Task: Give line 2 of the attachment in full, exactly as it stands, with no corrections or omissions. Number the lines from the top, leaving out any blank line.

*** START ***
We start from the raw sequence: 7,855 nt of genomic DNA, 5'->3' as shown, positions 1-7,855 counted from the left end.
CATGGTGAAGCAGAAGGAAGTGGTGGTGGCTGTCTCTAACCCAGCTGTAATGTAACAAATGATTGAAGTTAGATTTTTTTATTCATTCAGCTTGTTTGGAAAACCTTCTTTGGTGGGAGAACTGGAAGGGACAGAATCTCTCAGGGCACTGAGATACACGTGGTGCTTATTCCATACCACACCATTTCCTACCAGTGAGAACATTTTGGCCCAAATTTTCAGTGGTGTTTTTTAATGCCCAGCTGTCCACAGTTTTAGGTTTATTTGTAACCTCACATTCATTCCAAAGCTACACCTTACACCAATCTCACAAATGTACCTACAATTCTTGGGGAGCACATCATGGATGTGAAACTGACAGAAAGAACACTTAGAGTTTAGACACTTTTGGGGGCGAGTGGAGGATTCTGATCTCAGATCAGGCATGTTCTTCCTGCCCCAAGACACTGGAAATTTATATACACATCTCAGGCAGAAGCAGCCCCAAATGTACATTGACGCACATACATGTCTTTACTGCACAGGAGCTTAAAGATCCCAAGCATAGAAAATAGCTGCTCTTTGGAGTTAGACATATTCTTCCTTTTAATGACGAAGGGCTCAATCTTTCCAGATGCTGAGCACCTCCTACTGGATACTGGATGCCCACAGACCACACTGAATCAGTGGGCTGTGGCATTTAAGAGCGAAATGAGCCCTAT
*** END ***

CATGGTGAAGCAGAAGGAAGTGGTGGTGGCTGTCTCTAACCCAGCTGTAATGTAACAAATGATTGAAGTTAGATTTTTTTATTCATTCAGCTTGTTTGGAAAACCTTCTTTGGTGGGAGAACTGGAAGGGACAGAATCTCTCAGGGCACTGAGATACACGTGGTGCTTATTCCATACCACACCATTTCCTACCAGTGAGAACATTTTGGCCCAAATTTTCAGTGGTGTTTTTTAATGCCCAGCTGTCCACAGTTTTAGGTTTATTTGTAACCTCACATTCATTCCAAAGCTACACCTTACACCAATCTCACAAATGTACCTACAATTCTTGGGGAGCACATCATGGATGTGAAACTGACAGAAAGAACACTTAGAGTTTAGACACTTTTGGGGGCGAGTGGAGGATTCTGATCTCAGATCAGGCATGTTCTTCCTGCCCCAAGACACTGGAAATTTATATACACATCTCAGGCAGAAGCAGCCCCAAATGTACATTGACGCACATACATGTCTTTACTGCACAGGAGCTTAAAGATCCCAAGCATAGAAAATAGCTGCTCTTTGGAGTTAGACATATTCTTCCTTTTAATGACGAAGGGCTCAATCTTTCCAGATGCTGAGCACCTCCTACTGGATACTGGATGCCCACAGACCACACTGAATCAGTGGGCTGTGGCATTTAAGAGCGAAATGAGCCCTAT